In a gushing profile last week on 60 Minutes, Amazon’s CEO Jeff Bezos announced that the company planned to deliver stuff in 30 minutes or less using flying drones dispatched from its network of DCs [watch it here].
The whole thing included shots of a test delivery where a helicopter the size of a side table swoops down to a rural residence. No shots, unfortunately, of what a DC would look like if these giant robot bugs were deployed as a serious concept.
Imagine a DC trying to deliver 30,000 orders a day: it would be a constant swarm of the creatures in the immediate vicinity of the DC – loaded bugs heading out and empty bugs pulling in for another load. Does any airport anywhere control that many take-offs and landings on a daily basis? Think about the creepy metallic roar that would come from that swarm. There would be lots of dead birds and “incomplete” deliveries.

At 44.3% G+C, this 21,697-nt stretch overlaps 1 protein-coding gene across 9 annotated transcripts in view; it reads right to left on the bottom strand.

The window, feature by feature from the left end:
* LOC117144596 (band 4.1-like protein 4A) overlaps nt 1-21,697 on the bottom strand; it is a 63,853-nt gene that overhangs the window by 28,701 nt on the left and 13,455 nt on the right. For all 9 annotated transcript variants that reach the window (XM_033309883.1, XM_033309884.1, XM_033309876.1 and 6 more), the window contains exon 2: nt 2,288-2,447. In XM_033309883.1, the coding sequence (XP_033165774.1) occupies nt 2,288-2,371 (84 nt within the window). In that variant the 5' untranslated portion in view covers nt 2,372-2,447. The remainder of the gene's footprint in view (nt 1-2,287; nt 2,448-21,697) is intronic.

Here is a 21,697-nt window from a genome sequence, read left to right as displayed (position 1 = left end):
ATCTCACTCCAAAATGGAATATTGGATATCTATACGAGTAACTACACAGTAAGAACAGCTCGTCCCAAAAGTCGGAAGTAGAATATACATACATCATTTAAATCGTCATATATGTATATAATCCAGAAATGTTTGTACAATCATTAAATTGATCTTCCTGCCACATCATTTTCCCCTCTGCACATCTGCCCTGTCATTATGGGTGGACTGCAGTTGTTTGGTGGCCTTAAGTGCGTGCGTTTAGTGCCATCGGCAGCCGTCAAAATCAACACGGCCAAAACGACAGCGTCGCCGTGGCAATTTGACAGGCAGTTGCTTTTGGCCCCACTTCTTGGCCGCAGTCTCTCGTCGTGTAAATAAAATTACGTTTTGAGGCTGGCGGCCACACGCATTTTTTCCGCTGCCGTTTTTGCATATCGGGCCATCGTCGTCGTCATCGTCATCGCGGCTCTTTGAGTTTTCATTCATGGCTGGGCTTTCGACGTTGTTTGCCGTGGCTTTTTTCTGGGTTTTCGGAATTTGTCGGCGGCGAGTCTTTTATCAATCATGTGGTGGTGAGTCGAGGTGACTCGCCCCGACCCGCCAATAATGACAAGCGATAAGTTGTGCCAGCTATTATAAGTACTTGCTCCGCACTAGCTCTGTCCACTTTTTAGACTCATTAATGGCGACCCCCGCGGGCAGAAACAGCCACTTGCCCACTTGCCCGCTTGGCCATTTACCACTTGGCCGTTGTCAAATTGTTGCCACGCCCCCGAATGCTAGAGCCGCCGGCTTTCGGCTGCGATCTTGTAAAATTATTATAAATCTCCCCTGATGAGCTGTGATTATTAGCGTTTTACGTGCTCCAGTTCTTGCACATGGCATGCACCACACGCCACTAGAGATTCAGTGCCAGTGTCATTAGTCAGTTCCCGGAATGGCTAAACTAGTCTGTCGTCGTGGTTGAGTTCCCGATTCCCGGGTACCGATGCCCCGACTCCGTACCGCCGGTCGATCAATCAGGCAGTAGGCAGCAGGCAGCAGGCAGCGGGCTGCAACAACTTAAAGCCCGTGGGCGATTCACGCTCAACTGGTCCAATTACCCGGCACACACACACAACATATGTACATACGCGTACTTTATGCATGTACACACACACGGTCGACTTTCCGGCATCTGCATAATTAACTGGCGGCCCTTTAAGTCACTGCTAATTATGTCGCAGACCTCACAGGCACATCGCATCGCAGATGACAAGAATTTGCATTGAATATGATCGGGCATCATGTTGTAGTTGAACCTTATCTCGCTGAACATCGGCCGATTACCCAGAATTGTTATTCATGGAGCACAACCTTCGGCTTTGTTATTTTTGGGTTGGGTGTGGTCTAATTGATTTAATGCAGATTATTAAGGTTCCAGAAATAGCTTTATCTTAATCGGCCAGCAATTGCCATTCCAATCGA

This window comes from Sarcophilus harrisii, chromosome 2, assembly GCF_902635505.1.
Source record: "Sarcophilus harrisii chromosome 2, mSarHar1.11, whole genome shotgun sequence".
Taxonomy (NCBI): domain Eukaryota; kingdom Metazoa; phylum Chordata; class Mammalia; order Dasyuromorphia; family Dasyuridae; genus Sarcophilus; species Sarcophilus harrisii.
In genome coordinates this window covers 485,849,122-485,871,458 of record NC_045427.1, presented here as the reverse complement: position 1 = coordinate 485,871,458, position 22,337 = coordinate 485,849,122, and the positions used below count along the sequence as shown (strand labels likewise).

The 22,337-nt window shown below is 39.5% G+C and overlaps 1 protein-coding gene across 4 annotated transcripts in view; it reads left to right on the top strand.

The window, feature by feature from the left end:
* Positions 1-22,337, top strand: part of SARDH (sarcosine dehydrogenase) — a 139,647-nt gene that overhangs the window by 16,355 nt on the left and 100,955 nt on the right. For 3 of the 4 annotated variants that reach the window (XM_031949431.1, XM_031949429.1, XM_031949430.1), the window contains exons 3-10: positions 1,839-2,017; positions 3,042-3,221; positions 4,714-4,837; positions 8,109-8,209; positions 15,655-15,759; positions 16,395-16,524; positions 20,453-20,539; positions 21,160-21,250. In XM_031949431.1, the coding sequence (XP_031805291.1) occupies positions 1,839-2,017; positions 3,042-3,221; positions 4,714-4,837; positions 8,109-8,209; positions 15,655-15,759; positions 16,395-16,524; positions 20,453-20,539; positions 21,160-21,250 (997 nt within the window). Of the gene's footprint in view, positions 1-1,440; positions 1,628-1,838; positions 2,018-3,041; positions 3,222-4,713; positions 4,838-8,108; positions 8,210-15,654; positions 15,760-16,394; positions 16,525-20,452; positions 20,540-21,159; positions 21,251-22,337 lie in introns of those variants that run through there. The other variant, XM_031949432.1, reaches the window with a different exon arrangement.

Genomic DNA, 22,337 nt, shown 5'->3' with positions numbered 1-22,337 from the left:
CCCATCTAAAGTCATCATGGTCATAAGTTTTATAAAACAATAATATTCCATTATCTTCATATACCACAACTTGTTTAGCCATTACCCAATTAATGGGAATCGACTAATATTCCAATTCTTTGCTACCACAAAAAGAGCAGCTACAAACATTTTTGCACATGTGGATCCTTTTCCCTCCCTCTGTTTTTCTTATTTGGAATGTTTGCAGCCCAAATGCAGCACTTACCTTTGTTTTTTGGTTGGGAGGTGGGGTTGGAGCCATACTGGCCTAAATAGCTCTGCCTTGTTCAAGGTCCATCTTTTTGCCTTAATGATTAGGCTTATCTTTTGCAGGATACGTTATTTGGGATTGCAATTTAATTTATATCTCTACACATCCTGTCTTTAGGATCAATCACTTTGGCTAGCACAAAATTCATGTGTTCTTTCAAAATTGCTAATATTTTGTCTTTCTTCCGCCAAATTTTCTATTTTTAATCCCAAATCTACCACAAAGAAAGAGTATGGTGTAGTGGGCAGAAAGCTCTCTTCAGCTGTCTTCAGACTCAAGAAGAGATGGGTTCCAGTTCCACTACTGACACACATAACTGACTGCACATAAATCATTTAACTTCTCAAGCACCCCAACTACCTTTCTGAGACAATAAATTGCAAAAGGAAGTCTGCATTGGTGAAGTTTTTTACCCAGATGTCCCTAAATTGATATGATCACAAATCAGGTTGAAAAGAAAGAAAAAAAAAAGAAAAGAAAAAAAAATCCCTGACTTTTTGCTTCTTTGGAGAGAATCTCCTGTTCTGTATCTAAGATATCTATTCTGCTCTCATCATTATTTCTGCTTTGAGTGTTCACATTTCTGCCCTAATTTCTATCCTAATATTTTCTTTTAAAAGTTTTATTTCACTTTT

Robot Bug Deliveries are a terrible idea. Even as a marketing gimmick, they are terrible. Amazon is an incredible achievement. Still, maybe it’s over-lauded as a business. It hasn’t made money yet, ostensibly because it reinvests cash back into the business. If Amazon reinvests the cash wisely, then it truly will build an enduring profit machine. Are giant robot bugs a good reason to defer profits? Does that give anybody a “warm and fuzzy” about how capital is being deployed at Amazon?
Last year, Amazon made its 2nd largest acquisition ever, purchasing KIVA Technologies [read the article here]. Amazon spent $775 million on robot shelves that will perform a distribution function completely invisible to Amazon’s customer. It is an enormous figure for what KIVA hyped as “game changing” goods-to-person technology.
In comparison to drone deliveries, R2D2-style shelving units hustling across a warehouse floor seems imminently practical, maybe even economical. But that’s only because we are comparing them to giant robot bugs.